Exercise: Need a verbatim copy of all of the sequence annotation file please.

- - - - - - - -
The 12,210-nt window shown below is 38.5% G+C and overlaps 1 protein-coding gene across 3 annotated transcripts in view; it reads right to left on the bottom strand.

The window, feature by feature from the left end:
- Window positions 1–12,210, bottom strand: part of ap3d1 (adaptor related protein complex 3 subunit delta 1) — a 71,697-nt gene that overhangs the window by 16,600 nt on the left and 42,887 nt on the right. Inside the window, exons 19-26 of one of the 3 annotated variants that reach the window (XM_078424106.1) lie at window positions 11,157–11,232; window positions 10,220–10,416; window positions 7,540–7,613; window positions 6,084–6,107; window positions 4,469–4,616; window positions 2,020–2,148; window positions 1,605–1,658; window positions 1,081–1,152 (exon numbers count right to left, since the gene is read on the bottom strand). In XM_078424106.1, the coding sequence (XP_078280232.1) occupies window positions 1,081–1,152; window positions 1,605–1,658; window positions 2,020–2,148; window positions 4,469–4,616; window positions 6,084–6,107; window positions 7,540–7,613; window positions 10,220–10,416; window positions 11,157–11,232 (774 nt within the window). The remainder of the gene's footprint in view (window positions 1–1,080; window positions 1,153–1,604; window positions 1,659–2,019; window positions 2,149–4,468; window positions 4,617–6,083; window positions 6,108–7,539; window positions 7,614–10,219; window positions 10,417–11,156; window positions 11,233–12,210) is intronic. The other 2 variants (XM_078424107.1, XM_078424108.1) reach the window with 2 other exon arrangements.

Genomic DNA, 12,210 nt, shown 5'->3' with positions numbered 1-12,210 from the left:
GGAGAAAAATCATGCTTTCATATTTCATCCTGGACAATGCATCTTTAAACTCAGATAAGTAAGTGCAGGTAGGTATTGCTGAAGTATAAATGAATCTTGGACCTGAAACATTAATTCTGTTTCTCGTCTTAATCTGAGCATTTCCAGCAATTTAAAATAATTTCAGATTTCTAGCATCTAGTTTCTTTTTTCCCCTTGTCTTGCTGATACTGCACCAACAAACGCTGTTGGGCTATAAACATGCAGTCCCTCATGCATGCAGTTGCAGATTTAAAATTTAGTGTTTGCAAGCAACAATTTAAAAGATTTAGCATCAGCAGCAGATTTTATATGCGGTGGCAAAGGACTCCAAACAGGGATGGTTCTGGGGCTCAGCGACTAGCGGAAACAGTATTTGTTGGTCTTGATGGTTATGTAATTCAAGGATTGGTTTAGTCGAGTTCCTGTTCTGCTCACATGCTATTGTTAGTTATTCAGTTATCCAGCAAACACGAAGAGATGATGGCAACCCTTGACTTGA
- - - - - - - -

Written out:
The 12,210-nt window shown below is 38.5% G+C and overlaps 1 protein-coding gene across 3 annotated transcripts in view; it reads right to left on the bottom strand.

The window, feature by feature from the left end:
- Window positions 1–12,210, bottom strand: part of ap3d1 (adaptor related protein complex 3 subunit delta 1) — a 71,697-nt gene that overhangs the window by 16,600 nt on the left and 42,887 nt on the right. Inside the window, exons 19-26 of one of the 3 annotated variants that reach the window (XM_078424106.1) lie at window positions 11,157–11,232; window positions 10,220–10,416; window positions 7,540–7,613; window positions 6,084–6,107; window positions 4,469–4,616; window positions 2,020–2,148; window positions 1,605–1,658; window positions 1,081–1,152 (exon numbers count right to left, since the gene is read on the bottom strand). In XM_078424106.1, the coding sequence (XP_078280232.1) occupies window positions 1,081–1,152; window positions 1,605–1,658; window positions 2,020–2,148; window positions 4,469–4,616; window positions 6,084–6,107; window positions 7,540–7,613; window positions 10,220–10,416; window positions 11,157–11,232 (774 nt within the window). The remainder of the gene's footprint in view (window positions 1–1,080; window positions 1,153–1,604; window positions 1,659–2,019; window positions 2,149–4,468; window positions 4,617–6,083; window positions 6,108–7,539; window positions 7,614–10,219; window positions 10,417–11,156; window positions 11,233–12,210) is intronic. The other 2 variants (XM_078424107.1, XM_078424108.1) reach the window with 2 other exon arrangements.

Genomic DNA, 12,210 nt, shown 5'->3' with positions numbered 1-12,210 from the left:
GGAGAAAAATCATGCTTTCATATTTCATCCTGGACAATGCATCTTTAAACTCAGATAAGTAAGTGCAGGTAGGTATTGCTGAAGTATAAATGAATCTTGGACCTGAAACATTAATTCTGTTTCTCGTCTTAATCTGAGCATTTCCAGCAATTTAAAATAATTTCAGATTTCTAGCATCTAGTTTCTTTTTTCCCCTTGTCTTGCTGATACTGCACCAACAAACGCTGTTGGGCTATAAACATGCAGTCCCTCATGCATGCAGTTGCAGATTTAAAATTTAGTGTTTGCAAGCAACAATTTAAAAGATTTAGCATCAGCAGCAGATTTTATATGCGGTGGCAAAGGACTCCAAACAGGGATGGTTCTGGGGCTCAGCGACTAGCGGAAACAGTATTTGTTGGTCTTGATGGTTATGTAATTCAAGGATTGGTTTAGTCGAGTTCCTGTTCTGCTCACATGCTATTGTTAGTTATTCAGTTATCCAGCAAACACGAAGAGATGATGGCAACCCTTGACTTGA